An evolutionary approach to the typology of functional expressions

Foredrag ved Jürgen Bohnemeyer, University at Buffalo – SUNY.

Jürgen Bohnemeyer er ph.d. fra Universiteit van Tilburg i Holland på en afhandling om tidslige relationer i diskurs baseret på en undersøgelse af et maya-sprog. Efter en årrække ved Max Planck-instituttet for Psykolingvistik i Nijmegen, Holland, har han siden 2003 være først adjunkt og lektor, så professor ved University at Buffalo i staten New York i USA. Blandt hans forskningsområder er sprogtypologi, kognitiv lingvistik, Maya-sprog og andre nordamerikanske sprog, event-repræsentation og den sproglige kodning af rum. Bohnemeyer er medredaktør af tidsskrifterne Language og Cognitive Semantics.

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Abstract

This paper starts with a typological puzzle: some functional expressions – e.g., expressions of negation, demonstratives, pro-forms, quantificational and modal expressions – are near-universally present in the languages of the world, whereas others, including definite articles and the traditional inflectional categories of tense, gender, case, and so on – vary drastically in their presence, each type occurring very roughly in between one third and two thirds of human languages only. Why is this? I argue that the answer lies in distinct communicative functions: the near-universally available expressions serve to encode parts of the speaker’s intended message, whereas the more variably-distributed expressions have an ancillary function in facilitating the hearer’s inferences about the speaker’s communicative intent. This view aligns with Boye & Harder’s (2012) theory of the role of ‘discourse prominence’ in grammaticalization. However, I propose a classification of functional expressions into seven types that takes into account, in addition to discourse prominence, semiotic and combinatorial properties encapsulated in a semantic type system and a speech-act-level distinction of communicative functions. Unlike Boye & Harder’s theory, this classification allows for the possibility that discourse-prominent expressions such as demonstratives, pronouns, adpositions, and modals nevertheless have functional status.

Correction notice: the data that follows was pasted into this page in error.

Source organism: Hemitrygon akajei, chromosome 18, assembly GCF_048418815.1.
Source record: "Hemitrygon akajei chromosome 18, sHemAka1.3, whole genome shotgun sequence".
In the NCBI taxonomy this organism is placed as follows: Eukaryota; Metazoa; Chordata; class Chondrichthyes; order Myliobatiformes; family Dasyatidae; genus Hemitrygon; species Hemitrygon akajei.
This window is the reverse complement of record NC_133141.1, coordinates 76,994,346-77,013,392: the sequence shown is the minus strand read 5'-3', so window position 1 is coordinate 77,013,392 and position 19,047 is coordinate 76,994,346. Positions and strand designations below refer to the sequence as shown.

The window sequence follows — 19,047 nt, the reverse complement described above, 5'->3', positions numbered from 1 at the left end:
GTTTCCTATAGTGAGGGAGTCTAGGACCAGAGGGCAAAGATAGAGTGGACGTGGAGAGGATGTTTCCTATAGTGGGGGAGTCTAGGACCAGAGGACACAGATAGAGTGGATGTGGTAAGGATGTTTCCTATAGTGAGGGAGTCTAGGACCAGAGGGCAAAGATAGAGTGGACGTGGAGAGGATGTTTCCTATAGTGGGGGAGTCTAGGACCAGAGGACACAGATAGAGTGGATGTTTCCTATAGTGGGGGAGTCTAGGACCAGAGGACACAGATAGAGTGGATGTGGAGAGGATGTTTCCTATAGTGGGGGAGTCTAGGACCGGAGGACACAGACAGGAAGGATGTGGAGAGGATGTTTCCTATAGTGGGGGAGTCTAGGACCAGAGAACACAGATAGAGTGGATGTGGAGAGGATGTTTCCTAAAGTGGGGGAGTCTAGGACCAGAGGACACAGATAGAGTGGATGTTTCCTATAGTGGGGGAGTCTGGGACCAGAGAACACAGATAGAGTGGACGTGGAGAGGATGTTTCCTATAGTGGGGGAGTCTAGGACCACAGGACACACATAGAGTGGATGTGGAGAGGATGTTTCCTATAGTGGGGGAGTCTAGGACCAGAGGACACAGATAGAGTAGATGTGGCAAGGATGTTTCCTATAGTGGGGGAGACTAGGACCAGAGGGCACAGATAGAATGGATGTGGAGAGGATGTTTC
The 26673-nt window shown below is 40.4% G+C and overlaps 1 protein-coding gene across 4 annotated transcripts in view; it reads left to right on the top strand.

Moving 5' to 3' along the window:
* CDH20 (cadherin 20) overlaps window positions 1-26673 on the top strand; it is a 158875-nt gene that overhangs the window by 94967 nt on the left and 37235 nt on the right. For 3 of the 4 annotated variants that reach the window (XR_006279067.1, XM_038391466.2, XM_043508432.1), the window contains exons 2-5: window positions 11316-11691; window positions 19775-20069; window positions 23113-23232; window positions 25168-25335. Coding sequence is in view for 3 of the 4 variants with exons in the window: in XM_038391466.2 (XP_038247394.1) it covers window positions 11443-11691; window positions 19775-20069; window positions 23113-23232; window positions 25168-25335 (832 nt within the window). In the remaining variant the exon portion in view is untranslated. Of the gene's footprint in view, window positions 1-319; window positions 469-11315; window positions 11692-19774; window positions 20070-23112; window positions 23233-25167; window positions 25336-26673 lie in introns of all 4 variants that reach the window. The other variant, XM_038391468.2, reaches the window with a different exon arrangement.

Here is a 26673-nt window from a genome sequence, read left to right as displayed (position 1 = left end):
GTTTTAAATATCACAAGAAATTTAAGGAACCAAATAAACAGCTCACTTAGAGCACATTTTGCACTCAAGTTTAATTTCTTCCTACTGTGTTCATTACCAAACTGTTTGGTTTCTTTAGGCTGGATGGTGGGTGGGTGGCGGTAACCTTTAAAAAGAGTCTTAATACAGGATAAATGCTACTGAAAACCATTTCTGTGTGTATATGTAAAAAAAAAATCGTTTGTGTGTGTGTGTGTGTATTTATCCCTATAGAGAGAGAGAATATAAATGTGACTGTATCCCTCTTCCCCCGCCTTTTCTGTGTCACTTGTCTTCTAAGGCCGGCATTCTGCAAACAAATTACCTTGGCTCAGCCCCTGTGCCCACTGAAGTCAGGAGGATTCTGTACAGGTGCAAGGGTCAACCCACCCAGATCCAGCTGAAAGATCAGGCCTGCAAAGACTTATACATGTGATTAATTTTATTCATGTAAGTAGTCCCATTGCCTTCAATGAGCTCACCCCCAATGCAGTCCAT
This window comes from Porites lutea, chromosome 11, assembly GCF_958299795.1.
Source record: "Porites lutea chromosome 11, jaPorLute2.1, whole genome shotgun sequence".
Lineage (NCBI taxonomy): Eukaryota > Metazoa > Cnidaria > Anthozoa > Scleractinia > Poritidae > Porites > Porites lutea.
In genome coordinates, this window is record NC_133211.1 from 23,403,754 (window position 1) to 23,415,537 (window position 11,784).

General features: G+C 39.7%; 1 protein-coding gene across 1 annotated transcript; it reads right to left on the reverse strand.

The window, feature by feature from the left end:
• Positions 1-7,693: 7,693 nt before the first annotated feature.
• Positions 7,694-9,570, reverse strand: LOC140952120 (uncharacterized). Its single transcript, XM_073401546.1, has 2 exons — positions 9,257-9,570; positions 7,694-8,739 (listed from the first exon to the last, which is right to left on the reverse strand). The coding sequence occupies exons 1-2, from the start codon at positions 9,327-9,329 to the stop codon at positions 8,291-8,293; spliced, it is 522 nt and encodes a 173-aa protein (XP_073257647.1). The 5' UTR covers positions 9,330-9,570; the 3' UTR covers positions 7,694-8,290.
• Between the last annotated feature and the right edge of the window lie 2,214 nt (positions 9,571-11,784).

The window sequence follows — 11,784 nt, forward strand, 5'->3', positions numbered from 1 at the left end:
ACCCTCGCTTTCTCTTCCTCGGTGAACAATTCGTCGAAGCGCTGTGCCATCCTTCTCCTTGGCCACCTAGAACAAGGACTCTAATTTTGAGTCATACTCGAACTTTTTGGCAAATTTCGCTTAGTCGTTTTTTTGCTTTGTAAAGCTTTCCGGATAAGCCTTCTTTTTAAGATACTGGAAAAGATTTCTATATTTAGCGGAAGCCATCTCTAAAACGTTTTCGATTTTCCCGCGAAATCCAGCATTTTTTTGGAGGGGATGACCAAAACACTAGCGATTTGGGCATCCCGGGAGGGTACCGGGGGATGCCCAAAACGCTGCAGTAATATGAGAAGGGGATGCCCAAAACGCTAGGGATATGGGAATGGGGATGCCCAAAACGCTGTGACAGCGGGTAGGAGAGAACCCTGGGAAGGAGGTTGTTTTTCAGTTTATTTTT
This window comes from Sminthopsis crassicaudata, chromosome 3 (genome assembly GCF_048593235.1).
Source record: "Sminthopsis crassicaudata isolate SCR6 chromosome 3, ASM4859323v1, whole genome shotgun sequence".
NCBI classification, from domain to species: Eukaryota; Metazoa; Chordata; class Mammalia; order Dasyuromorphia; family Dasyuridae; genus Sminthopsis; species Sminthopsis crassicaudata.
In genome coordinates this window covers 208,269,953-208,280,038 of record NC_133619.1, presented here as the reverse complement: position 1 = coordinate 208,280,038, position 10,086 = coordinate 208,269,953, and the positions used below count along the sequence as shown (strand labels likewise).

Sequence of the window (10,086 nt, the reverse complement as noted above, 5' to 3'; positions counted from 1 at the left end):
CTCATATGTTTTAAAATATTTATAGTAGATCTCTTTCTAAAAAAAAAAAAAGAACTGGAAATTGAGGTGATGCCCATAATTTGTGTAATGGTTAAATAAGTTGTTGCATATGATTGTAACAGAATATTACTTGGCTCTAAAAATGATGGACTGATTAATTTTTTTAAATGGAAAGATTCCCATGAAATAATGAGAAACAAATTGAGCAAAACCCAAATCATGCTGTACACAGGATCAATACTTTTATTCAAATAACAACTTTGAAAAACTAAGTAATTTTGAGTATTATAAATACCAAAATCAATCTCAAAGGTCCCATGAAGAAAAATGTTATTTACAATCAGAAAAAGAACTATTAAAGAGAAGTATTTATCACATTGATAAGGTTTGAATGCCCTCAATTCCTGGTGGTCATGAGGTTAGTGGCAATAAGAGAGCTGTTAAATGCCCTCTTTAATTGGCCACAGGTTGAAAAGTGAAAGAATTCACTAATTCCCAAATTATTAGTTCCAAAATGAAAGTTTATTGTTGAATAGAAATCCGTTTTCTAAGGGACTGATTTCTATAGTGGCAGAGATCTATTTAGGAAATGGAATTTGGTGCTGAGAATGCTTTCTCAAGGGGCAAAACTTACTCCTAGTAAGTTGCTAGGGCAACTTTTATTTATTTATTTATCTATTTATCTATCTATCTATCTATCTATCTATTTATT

The second part of the paper looks at the mechanism that is responsible for the distinct communicative functions resulting in the observable differences in typological distribution. I propose to add an evolutionary module to grammaticalization theory that accounts for the grammaticalization of communicatively redundant functional expressions in languages in which the absence of competing devices creates a niche to which they provide an adaptation. This model builds on Croft’s (2000) theory of language change as an evolutionary process, but diverges from Croft’s approach by including a mechanism for functional selection/adaption, whereas Croft’s theory allows exclusively for social factors driving selection. I then discuss evidence in support of the evolutionary add-on to grammaticalization theory from a variety of corpus-based, psycholinguistic, and typological studies, including Bohnemeyer (2000) and Evers (2020).

References

Bohnemeyer, J. (2000).  Event order in language and cognition. In H. de Hoop and T. van der Wouden (eds.), Linguistics in the Netherlands 17. Amsterdam: John Benjamins. 1–16.

Boye, K. & P. Harder. (2012). A usage-based theory of grammaticalization and grammatical status. Language 88(1): 1-44.

Croft, W. (2000). Explaining language change: An evolutionary approach. Harlow: Pearson Education Limited.

Evers, S. (2020). To ‘the’ or not to ‘the’: Cross-linguistic correlations between existing morphosyntax and the emergence of definite articles. Doctoral dissertation, University at Buffalo.